Place Category: Employment
Elite Supported Employment is a leading supported employment provider with over two decades of experience in empowering people with disabilities and those facing disadvantage into work.
We deliver services across South, Mid and West Wales assisting jobseekers, aged 14 – 65+ and employers through our specialised projects.
We support hundreds of people every year with vocational opportunities, training and employment. We believe anyone can work, irrespective of their disability, given the right training and support.
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Social Impact Statements
The Social Enterprise Mark criteria includes a requirement that the applicant can demonstrate that social and/or environmental objectives are being achieved.
In support of this, new applicants and renewing Mark holders are asked to respond to a set of social impact questions, which are designed to help them think about the social impact they create, and to articulate this clearly and succinctly.
Updated July 2021
1) What are the main social differences you have aimed to make (or supported)?
We tackle inequality in employment, enabling disabled people and those that are disadvantaged to gain employment, vocational training and volunteering opportunities, to aid the quality of their lifestyles.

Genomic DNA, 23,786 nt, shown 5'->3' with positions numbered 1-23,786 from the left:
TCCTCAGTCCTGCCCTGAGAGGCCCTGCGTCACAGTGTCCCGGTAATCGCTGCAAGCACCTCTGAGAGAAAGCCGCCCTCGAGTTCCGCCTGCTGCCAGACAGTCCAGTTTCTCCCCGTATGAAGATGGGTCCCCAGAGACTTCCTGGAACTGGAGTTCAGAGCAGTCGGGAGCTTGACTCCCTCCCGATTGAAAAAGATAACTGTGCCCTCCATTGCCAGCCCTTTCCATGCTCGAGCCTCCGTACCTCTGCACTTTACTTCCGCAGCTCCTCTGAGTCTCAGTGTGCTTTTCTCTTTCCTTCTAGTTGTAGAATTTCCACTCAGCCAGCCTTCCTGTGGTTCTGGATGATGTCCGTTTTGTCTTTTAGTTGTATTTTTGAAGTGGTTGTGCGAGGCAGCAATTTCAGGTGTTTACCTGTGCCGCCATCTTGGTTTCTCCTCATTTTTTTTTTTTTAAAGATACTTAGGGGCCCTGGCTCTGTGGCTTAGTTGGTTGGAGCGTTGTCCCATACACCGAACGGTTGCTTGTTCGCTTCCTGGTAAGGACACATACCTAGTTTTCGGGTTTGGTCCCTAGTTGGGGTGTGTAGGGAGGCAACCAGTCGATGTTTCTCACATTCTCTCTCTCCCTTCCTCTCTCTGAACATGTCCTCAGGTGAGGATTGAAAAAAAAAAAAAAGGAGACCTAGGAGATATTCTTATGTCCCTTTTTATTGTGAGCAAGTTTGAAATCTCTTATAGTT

The social improvements we strive to achieve include:
- Improved equality of opportunity in relation to disabled people and those experiencing disadvantage to gain jobs in their communities, working with employers to achieve Disability Confident Status, due to our organisation holding the Disability Confident Leader status.
- Independence for disabled and disadvantaged people, providing travel training so that they can use public transport or walk to areas in their community, aid their financial status to reduce their dependence on welfare benefits. Through employment enable them to become less reliant on social services and health, as employment and volunteering impact positively on their general health and mental wellbeing.
- Enable more integration of disabled people in their communities, raising their confidence, self-esteem, contributions to their communities and respect for what they can do, rather than what they can’t, through our “Can Do” principles.
- By increasing the independence and abilities of disabled and disadvantaged people, we are aiding them to support the sustainability of their local communities, through the use of community facilities, increased direct spending in their local communities, often with local retailers, third sector organisations and SME’s, along with local authority facilities, such as libraries and sports centres.
- Teaching people about sustainable resourcing, from recycling, reuse and reduced use of water, lighting, fuel, paper, plastics etc., which has also aided people’s finances.